Looking to Taiwan and China, the market is primarily closed for foreigners, where there is a tremendous amount of subsidy, employment, export incentives, and an anti-dumping duty (ADD) on imports, for example, polysilicon. So other countries, and specifically Indian manufacturers, are tremendously handicapped. That is why after analysis the U.S. has imposing safeguard duty after imposing an ADD and countervailing duty. The Canadians have also imposed an ADD, and the Europeans too.
It is not a secret that China is selling modules at below cost, but everybody likes the low price. However, by selling at this rate China has killed manufacturing in the rest of the world. Germany is one of the most prominent examples, where several companies went bankrupt. Hundreds of billions of dollars have been lost because most of the production is in China now. The Middle East is dead, South Korea is dead except for LG, Samsung and Hanwa, other than that the US is all-but dead, and soon India will be gone, because nobody can last at these prices unless your state is sponsoring you.
What is ISMA doing as an association to improve the domestic manufacturing sector, both in the downstream and upstream area?
We are working with the government and MNRE to develop the national manufacturing policy, upstream and downstream. Indian needs a holistic manufacturing base, and is going to deploy 10-15 GW solar every year across rooftop and ground-mounted. So, we need it, for our employment, energy security, and otherwise. To reach 100 GW we must import 15 billion USD of panels, and that is not a good idea. Therefore, together with the government, we are developing policy to incentivize local manufacturing facilities and invite foreign companies to come. So if there is anybody who can now create a manufacturing base for domestic and export in India, we are looking at it seriously.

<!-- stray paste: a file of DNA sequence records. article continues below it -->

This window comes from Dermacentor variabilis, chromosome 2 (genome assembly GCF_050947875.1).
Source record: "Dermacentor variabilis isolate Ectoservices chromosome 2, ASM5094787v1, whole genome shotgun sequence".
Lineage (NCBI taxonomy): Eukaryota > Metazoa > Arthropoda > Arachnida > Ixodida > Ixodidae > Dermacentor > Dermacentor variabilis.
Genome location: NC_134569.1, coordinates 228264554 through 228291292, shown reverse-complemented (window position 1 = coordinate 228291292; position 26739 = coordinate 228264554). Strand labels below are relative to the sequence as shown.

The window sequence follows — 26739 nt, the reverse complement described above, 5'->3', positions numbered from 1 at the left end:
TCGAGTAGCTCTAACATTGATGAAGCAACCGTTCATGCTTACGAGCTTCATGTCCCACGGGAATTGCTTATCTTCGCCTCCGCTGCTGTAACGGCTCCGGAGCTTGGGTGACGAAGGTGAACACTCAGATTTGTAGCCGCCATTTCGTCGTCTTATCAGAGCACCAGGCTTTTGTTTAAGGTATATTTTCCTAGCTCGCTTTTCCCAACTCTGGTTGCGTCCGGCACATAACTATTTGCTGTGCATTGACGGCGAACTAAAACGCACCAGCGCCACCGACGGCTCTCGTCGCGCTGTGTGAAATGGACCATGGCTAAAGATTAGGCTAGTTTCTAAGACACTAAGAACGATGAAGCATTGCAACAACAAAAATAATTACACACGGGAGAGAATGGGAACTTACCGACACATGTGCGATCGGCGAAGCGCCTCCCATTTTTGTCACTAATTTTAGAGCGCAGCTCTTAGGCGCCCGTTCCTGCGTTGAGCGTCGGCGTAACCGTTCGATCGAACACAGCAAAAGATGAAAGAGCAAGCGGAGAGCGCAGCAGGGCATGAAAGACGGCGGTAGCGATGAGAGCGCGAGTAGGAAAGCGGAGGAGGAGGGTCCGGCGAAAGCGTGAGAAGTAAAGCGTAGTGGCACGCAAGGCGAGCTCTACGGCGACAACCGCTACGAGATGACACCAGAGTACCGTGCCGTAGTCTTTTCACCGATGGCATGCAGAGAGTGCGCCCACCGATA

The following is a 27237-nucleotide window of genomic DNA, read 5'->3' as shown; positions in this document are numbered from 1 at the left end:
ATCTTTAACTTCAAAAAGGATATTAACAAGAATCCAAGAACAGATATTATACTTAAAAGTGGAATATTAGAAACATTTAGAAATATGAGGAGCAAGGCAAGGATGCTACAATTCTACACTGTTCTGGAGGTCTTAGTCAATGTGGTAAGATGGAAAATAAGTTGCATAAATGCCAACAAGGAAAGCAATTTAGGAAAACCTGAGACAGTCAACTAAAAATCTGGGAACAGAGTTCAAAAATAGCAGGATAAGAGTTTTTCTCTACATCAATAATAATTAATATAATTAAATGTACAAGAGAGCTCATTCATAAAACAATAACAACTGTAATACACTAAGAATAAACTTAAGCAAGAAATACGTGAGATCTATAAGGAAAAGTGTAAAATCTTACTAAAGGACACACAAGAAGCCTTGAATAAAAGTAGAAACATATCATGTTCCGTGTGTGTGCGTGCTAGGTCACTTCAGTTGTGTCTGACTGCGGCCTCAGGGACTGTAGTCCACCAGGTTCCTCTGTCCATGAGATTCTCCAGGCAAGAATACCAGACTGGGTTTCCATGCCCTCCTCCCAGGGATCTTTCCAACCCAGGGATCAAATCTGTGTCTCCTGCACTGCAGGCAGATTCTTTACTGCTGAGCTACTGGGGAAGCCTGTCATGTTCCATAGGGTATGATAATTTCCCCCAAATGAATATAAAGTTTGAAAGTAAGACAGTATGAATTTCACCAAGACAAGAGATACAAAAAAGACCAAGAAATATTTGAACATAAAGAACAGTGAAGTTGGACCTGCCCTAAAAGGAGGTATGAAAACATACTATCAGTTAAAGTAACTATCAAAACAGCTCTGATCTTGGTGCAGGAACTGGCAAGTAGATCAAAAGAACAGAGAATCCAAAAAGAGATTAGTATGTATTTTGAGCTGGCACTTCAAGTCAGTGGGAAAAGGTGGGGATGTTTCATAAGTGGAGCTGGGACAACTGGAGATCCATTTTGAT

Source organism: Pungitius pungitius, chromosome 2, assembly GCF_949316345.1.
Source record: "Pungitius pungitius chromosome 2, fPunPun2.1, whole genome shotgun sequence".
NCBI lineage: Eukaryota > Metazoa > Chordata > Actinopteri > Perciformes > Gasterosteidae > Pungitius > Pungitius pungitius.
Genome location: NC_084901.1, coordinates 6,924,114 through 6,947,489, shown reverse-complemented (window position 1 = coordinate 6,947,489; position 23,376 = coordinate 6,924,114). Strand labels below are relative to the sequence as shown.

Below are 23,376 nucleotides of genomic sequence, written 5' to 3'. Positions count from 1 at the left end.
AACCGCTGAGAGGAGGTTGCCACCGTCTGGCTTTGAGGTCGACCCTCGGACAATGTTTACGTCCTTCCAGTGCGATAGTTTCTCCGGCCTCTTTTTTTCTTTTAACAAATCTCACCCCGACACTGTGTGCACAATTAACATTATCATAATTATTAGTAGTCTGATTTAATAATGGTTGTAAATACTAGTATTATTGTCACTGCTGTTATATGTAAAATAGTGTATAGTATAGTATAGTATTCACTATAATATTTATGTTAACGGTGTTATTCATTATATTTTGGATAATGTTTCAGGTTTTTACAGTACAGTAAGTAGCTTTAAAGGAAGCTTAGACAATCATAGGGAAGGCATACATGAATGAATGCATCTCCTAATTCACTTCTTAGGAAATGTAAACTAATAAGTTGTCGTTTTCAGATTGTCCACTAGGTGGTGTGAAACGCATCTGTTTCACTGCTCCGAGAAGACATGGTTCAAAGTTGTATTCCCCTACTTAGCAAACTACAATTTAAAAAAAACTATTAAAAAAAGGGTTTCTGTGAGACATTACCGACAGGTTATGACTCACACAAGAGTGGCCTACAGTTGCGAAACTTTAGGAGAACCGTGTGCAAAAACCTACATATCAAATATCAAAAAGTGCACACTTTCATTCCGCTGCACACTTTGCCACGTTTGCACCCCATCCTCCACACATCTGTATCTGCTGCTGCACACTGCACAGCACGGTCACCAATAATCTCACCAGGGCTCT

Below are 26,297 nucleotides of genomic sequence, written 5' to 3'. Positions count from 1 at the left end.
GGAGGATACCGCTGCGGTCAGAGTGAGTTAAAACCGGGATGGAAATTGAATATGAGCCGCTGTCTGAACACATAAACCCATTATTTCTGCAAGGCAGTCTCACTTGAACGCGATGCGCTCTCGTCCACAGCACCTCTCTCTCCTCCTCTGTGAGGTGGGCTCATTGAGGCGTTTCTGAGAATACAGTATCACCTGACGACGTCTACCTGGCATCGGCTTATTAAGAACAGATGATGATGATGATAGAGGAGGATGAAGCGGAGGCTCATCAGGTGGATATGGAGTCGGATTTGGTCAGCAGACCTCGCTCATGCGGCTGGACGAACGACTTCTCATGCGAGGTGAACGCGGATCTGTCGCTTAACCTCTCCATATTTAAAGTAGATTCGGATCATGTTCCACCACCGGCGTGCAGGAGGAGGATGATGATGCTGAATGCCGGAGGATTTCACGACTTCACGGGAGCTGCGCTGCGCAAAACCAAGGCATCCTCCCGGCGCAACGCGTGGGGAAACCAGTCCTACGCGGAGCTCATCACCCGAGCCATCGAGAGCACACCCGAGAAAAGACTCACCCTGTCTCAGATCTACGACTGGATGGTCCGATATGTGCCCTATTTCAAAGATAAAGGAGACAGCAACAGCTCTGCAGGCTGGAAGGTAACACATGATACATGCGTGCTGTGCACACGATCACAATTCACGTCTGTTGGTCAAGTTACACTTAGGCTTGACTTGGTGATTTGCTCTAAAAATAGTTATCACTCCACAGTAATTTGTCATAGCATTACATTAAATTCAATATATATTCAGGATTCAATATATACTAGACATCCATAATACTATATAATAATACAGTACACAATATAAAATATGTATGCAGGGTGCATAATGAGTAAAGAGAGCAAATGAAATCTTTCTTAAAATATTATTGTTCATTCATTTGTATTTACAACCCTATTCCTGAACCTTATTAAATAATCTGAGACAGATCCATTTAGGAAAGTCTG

Do you have a recommendation for how the Indian Government can help improve the domestic sector?
First of all, the upcoming duty and incentives should be there in the manufacturing sector. There should also be a provision to span the domestic content for center PSU, and there should also be regulation for domestic manufacturing under the rooftop programs, which is 40 GW. Moreover, we need access to capital; we also need to have the capital subsidy program. Something similar to China, where the Chinese get the subsidies up front. The government should invite manufacturers from Japan, China, Taiwan, and Korea to come and invest in India.
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It is a very sad situation that India has imposed Safeguard Duty. It may be due to the lobbying efforts of Indian manufacturers of Solar panels.
Instead of being competitive, or being innovative local manufacturers have resorted to creating artificial barriers. I am confident that not a single Indian solar manufacturing company invests in R&D or has meaningful tie ups with Indian universities. They are assemblers with all components imported. If they cannot match prices of imports, they use inferior materials and sell cheaper product. In terms of quality, Chinese panels are much better than Indian panels and any EPC company can attest to that.
In my opinion, Indian manufacturers should look at adding value by innovation & research rather than just be an assembler. Alternately they can lobby the government for incentives like cheaper electricity or low cost loans.
Indian manufacturers should also be truthful to the nation. They blame Chinese modules to be inferior. Then why do they sell panels made in china but with their Brand names (OEM). If you look at top three indian manufacturers, their annual sales exceeds their manufacturing capacity 3:1 – you can do the math where 65% of their manufacturing is being done.